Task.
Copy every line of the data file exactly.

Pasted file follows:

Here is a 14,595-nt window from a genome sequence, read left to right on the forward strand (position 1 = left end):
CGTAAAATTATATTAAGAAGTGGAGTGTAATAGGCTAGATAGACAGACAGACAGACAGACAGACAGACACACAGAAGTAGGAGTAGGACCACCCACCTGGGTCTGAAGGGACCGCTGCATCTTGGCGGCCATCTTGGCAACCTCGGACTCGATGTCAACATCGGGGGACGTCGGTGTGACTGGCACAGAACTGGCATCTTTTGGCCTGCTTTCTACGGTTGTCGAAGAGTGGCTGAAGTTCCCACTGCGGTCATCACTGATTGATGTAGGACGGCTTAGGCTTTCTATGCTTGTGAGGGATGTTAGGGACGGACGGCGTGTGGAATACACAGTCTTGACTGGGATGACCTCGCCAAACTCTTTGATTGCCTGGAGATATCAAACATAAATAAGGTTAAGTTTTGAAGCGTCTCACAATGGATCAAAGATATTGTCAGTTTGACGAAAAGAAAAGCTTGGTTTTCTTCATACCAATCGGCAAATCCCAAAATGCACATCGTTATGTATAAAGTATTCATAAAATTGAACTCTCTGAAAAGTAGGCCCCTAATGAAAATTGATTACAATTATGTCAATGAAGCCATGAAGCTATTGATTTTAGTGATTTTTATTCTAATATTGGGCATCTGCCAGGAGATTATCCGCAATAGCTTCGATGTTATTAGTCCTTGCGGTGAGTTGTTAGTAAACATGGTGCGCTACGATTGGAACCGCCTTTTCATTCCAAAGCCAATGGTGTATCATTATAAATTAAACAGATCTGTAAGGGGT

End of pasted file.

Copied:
Here is a 14,595-nt window from a genome sequence, read left to right on the forward strand (position 1 = left end):
CGTAAAATTATATTAAGAAGTGGAGTGTAATAGGCTAGATAGACAGACAGACAGACAGACAGACAGACACACAGAAGTAGGAGTAGGACCACCCACCTGGGTCTGAAGGGACCGCTGCATCTTGGCGGCCATCTTGGCAACCTCGGACTCGATGTCAACATCGGGGGACGTCGGTGTGACTGGCACAGAACTGGCATCTTTTGGCCTGCTTTCTACGGTTGTCGAAGAGTGGCTGAAGTTCCCACTGCGGTCATCACTGATTGATGTAGGACGGCTTAGGCTTTCTATGCTTGTGAGGGATGTTAGGGACGGACGGCGTGTGGAATACACAGTCTTGACTGGGATGACCTCGCCAAACTCTTTGATTGCCTGGAGATATCAAACATAAATAAGGTTAAGTTTTGAAGCGTCTCACAATGGATCAAAGATATTGTCAGTTTGACGAAAAGAAAAGCTTGGTTTTCTTCATACCAATCGGCAAATCCCAAAATGCACATCGTTATGTATAAAGTATTCATAAAATTGAACTCTCTGAAAAGTAGGCCCCTAATGAAAATTGATTACAATTATGTCAATGAAGCCATGAAGCTATTGATTTTAGTGATTTTTATTCTAATATTGGGCATCTGCCAGGAGATTATCCGCAATAGCTTCGATGTTATTAGTCCTTGCGGTGAGTTGTTAGTAAACATGGTGCGCTACGATTGGAACCGCCTTTTCATTCCAAAGCCAATGGTGTATCATTATAAATTAAACAGATCTGTAAGGGGT